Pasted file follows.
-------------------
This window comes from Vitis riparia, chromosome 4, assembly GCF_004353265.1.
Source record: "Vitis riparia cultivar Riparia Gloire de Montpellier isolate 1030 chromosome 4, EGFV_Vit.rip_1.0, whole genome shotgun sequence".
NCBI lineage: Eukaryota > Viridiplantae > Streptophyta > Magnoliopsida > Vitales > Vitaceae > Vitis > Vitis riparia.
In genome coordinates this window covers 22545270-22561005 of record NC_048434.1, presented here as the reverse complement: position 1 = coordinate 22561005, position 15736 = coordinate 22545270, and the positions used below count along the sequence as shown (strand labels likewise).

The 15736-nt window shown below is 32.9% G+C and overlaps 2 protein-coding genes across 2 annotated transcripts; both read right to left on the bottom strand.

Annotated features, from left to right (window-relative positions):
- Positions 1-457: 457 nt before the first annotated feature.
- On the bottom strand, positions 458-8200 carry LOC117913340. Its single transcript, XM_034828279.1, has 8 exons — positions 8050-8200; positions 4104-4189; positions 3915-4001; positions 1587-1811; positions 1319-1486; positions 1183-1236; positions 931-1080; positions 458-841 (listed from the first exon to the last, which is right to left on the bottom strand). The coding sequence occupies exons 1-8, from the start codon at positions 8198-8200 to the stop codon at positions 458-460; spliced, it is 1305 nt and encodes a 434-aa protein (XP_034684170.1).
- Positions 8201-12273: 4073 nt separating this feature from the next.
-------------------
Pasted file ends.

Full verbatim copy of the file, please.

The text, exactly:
This window comes from Vitis riparia, chromosome 4, assembly GCF_004353265.1.
Source record: "Vitis riparia cultivar Riparia Gloire de Montpellier isolate 1030 chromosome 4, EGFV_Vit.rip_1.0, whole genome shotgun sequence".
NCBI lineage: Eukaryota > Viridiplantae > Streptophyta > Magnoliopsida > Vitales > Vitaceae > Vitis > Vitis riparia.
In genome coordinates this window covers 22545270-22561005 of record NC_048434.1, presented here as the reverse complement: position 1 = coordinate 22561005, position 15736 = coordinate 22545270, and the positions used below count along the sequence as shown (strand labels likewise).

The 15736-nt window shown below is 32.9% G+C and overlaps 2 protein-coding genes across 2 annotated transcripts; both read right to left on the bottom strand.

Annotated features, from left to right (window-relative positions):
- Positions 1-457: 457 nt before the first annotated feature.
- On the bottom strand, positions 458-8200 carry LOC117913340. Its single transcript, XM_034828279.1, has 8 exons — positions 8050-8200; positions 4104-4189; positions 3915-4001; positions 1587-1811; positions 1319-1486; positions 1183-1236; positions 931-1080; positions 458-841 (listed from the first exon to the last, which is right to left on the bottom strand). The coding sequence occupies exons 1-8, from the start codon at positions 8198-8200 to the stop codon at positions 458-460; spliced, it is 1305 nt and encodes a 434-aa protein (XP_034684170.1).
- Positions 8201-12273: 4073 nt separating this feature from the next.